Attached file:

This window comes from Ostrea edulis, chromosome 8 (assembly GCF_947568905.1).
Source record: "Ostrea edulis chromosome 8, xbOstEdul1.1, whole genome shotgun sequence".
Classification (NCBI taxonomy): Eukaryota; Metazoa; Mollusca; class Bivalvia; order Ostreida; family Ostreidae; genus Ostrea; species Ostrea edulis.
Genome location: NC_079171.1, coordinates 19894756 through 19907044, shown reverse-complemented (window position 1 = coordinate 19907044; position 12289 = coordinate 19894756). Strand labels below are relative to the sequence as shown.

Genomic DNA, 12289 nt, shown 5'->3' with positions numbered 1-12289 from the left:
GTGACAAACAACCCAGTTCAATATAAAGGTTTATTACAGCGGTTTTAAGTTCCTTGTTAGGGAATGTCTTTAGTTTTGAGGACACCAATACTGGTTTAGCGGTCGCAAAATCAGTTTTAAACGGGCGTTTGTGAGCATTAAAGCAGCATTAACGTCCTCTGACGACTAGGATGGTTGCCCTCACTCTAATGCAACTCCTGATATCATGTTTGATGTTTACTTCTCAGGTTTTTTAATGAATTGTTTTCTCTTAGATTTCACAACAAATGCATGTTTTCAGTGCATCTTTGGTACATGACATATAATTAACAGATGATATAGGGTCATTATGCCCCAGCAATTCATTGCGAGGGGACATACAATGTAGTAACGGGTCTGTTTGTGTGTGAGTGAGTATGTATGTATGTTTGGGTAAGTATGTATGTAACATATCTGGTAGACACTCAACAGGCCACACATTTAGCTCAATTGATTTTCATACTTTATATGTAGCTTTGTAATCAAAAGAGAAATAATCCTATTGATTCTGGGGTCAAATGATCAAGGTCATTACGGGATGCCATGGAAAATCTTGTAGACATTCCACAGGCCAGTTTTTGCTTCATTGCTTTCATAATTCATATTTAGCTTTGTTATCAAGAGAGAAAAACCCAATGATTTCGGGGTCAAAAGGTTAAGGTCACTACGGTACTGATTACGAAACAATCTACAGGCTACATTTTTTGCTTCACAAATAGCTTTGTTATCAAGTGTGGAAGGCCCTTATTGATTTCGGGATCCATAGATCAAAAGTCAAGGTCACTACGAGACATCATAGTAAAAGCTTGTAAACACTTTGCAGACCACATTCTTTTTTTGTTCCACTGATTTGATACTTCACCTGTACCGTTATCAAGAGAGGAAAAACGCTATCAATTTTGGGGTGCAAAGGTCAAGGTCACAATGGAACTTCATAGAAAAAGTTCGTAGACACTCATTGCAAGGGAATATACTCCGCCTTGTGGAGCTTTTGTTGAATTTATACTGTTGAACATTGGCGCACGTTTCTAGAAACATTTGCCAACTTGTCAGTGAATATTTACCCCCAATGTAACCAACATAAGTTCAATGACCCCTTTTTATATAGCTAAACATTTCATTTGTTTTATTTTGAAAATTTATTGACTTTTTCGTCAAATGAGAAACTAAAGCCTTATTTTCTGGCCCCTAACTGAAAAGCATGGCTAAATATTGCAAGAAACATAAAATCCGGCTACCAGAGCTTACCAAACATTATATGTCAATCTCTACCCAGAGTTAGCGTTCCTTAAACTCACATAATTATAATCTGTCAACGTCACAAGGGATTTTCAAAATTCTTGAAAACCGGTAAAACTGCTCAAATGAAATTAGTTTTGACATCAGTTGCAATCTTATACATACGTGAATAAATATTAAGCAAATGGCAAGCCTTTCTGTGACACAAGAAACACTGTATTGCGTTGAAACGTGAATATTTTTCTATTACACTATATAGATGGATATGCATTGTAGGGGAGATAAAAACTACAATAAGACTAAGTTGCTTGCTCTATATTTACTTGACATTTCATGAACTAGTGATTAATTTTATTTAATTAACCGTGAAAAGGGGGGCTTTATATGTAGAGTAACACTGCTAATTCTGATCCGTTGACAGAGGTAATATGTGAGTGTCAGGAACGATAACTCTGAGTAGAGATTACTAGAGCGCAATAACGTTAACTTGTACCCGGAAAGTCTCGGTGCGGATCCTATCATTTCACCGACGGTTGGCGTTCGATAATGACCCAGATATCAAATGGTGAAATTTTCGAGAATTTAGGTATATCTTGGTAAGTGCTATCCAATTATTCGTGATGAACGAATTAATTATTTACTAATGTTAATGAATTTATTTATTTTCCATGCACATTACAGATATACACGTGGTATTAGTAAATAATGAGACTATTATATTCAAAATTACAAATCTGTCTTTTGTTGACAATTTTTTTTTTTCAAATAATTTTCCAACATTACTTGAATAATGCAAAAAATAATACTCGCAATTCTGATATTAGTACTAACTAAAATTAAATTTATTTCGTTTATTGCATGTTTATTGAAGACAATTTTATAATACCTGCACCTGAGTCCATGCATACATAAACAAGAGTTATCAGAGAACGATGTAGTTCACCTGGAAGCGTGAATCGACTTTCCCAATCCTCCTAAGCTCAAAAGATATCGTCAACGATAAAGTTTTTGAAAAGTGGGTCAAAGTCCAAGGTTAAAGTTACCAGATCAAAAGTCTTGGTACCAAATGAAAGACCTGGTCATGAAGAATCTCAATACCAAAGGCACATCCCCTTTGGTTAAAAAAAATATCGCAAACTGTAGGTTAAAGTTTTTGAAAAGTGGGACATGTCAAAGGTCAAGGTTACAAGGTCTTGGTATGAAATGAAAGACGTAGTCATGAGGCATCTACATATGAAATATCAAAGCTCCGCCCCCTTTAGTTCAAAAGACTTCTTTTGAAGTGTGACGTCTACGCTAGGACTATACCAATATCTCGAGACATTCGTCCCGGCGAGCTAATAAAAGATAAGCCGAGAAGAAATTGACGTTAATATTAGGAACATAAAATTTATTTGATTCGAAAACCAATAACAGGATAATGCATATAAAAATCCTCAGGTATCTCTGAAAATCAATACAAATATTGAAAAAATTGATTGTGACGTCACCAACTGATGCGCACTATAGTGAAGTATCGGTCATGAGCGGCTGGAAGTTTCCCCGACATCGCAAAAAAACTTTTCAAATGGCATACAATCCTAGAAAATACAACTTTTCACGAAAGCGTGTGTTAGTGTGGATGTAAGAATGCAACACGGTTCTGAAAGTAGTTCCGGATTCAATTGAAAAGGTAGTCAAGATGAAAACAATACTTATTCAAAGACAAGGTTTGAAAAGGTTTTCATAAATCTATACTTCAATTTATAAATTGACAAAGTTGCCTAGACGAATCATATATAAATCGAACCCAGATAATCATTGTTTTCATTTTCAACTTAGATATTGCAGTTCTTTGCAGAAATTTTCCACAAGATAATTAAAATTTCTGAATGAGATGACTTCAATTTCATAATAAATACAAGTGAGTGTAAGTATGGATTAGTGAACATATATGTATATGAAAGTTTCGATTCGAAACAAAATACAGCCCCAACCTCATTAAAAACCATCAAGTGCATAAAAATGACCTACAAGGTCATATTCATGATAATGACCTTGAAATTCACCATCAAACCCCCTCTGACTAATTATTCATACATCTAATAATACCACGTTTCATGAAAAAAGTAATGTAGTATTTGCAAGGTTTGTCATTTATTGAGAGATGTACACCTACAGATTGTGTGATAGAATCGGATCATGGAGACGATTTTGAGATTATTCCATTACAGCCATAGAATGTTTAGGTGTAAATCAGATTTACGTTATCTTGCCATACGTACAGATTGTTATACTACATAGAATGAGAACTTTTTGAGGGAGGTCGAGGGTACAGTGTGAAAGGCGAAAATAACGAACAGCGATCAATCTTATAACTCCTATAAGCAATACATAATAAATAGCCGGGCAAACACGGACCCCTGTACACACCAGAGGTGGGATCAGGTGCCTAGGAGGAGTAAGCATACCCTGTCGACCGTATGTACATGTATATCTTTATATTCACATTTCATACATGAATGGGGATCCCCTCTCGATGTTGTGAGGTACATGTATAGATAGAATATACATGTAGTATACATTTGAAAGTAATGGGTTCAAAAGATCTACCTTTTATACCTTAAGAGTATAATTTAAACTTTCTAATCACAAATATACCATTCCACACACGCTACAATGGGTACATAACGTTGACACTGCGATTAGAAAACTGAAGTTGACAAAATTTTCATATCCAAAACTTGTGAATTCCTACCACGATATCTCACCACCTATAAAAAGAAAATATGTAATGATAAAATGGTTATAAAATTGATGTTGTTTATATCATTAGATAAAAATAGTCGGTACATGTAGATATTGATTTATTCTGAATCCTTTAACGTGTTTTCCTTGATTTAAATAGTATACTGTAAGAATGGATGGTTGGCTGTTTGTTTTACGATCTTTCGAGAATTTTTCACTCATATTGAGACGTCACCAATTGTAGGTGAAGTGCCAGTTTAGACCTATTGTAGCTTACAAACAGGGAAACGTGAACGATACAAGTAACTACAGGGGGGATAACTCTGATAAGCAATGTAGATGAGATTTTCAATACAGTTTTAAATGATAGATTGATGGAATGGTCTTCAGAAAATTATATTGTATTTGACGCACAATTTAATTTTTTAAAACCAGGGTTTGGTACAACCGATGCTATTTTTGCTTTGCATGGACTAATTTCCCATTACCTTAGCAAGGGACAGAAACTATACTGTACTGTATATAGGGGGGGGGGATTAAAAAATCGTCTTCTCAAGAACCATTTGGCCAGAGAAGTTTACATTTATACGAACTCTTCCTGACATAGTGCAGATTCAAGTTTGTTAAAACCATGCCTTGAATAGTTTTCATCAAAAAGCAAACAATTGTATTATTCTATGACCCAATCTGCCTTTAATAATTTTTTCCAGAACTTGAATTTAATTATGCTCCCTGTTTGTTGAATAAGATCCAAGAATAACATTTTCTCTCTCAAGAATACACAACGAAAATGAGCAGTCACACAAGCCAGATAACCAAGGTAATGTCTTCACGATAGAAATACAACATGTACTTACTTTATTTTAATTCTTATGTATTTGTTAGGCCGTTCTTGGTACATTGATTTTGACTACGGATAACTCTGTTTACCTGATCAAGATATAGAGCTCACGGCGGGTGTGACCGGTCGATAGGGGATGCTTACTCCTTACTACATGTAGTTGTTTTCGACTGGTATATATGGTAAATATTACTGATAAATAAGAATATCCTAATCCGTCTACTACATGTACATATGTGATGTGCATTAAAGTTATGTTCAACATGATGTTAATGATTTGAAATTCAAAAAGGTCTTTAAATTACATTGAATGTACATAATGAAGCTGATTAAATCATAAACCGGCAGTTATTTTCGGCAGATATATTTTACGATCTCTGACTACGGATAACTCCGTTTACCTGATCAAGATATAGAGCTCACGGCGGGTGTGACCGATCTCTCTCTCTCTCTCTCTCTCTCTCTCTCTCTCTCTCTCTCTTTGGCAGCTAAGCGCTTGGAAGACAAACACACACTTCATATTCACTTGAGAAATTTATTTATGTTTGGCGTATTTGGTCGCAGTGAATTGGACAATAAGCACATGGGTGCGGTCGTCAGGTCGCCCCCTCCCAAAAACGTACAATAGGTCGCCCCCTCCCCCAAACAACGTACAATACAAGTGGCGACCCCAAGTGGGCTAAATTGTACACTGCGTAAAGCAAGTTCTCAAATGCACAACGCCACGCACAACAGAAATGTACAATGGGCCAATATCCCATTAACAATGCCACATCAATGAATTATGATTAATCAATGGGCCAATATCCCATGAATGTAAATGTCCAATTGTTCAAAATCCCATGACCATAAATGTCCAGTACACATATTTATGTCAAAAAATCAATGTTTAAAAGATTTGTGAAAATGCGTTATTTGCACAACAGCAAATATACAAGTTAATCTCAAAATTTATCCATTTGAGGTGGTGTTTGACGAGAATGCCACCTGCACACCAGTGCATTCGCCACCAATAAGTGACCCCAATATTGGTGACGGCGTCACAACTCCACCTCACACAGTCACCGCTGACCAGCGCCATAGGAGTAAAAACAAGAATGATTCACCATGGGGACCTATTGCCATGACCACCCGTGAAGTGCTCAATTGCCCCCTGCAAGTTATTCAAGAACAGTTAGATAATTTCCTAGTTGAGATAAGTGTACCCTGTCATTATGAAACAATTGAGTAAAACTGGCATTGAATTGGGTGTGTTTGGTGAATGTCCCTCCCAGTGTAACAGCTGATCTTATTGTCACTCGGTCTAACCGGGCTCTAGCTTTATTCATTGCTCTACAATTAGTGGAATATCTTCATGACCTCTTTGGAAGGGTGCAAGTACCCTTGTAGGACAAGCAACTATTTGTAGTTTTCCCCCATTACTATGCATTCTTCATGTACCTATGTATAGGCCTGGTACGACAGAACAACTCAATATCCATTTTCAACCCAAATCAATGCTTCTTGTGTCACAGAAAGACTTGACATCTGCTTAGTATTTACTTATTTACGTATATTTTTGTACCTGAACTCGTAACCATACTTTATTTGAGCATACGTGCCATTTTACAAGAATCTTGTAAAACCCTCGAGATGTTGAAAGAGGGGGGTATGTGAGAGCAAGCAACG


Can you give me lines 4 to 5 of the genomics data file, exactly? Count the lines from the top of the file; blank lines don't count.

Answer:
Genome location: NC_079171.1, coordinates 19894756 through 19907044, shown reverse-complemented (window position 1 = coordinate 19907044; position 12289 = coordinate 19894756). Strand labels below are relative to the sequence as shown.

Genomic DNA, 12289 nt, shown 5'->3' with positions numbered 1-12289 from the left: